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We had cold goat for breakfast. The old woman in the ger had been up before sunrise to prepare blood-sausage. Then she quickly milked 50 goats before she put on her best town-dress. On the road we made a stop to photograph ourselves by the last OVO, the traditional pile of stones where you ask for luck on the journey. Hjalte and I walked three times around the luck-bringing pole and half an hour later we were all well and safe at the border town of Zamin-Uud. After a last common meal with Mugdi he got a bonus worth a goat before he began his trek back to Ulan Bator. Claus and Karen Elise got tickets to the night train to Beijing, for the price of four goats. Hjalte and I congratulated ourselves by crossing the Gobi by electric car and reaching the border of China.



Rain is hammering down. The road has turned into sticky mud and red water. Now, when I have got a support-car they once again call me "the cars". This is my day. Here, I can show them what I really can do. When the sand is too deep I loose speed. My electric motor turns slower but keeps up momentum. My wheels never spin or dig down. My tires keep their grip and slowly and surely I pull through sand and mud and over the steepest hills. Loose dust blows all around me, no problem. In the empty desert I have to charge by generator every night, and when the generator lets me down I get nervous. Let me tell you I really look forward to get power from the little windmill Telos Energy has promised me, when I return to Denmark.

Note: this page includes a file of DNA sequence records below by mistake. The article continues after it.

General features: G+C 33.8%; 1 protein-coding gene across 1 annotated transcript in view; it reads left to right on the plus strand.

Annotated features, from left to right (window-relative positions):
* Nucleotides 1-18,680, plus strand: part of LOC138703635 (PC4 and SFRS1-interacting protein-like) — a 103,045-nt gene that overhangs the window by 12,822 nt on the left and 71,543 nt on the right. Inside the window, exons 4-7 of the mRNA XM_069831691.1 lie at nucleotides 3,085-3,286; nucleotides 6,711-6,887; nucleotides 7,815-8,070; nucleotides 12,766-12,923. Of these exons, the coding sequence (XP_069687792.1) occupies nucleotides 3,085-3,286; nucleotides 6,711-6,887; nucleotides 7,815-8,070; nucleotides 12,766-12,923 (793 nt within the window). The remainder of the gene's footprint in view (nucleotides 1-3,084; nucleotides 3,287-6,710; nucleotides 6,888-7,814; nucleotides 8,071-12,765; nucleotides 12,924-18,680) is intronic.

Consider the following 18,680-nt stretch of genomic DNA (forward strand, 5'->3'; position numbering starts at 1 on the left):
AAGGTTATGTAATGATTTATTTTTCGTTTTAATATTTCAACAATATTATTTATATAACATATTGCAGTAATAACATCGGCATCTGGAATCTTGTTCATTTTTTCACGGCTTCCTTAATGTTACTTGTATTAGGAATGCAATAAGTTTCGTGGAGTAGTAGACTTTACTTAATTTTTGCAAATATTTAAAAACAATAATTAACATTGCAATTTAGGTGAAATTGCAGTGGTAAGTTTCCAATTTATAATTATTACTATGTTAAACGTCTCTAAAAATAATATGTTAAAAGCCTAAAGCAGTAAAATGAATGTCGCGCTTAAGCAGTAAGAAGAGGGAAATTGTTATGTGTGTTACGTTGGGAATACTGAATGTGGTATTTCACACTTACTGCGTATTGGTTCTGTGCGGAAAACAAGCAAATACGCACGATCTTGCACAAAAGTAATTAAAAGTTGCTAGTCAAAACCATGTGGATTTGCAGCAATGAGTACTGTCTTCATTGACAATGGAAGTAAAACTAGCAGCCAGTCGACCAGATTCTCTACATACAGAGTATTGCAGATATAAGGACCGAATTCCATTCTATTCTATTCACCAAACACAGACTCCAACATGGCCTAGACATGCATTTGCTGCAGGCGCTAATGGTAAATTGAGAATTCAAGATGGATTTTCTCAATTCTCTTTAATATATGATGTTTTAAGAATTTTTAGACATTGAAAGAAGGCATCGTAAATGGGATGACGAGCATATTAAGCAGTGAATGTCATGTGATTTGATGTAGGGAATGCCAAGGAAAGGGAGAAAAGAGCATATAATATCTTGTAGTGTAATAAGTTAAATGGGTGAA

All for now, Green Car

8 - 9. WE EAT A GOAT

In the afternoon Morten and Nina was sent ahead in the support car to reach the Chinese border before their bus to Beijing left. We hugged and waved. It was Hjalte's birthday, so when Mugdi returned with the support car we told him we would like to experience a real Mongolian meal. By chance and luck two gers stood not far away. Goats and sheep was milling around. A smiling old woman received us. Who should cook the diner? "Me!" said Mugdi. We went in his jeep and cached a goat. The goat was a birthday-present from Claus and Karen Elise. Mugdi killed the goat in the traditional Mongolian way cutting a slit in the belly of the goat and trusting in his hand and blocking blood to the heart. The goat was cut open and parted and not a drop of blood was spilt. Next came the cooking. It was done by putting meat and stones heated in fire in big pot with some water. 50 minutes later Mugdi could serve the best-tasting goat meat and offer us a toast of Mongolian vodka made by distilling fermented goat-milk. Smoke swirled around the tiny ger in the light of our small pocket lamp.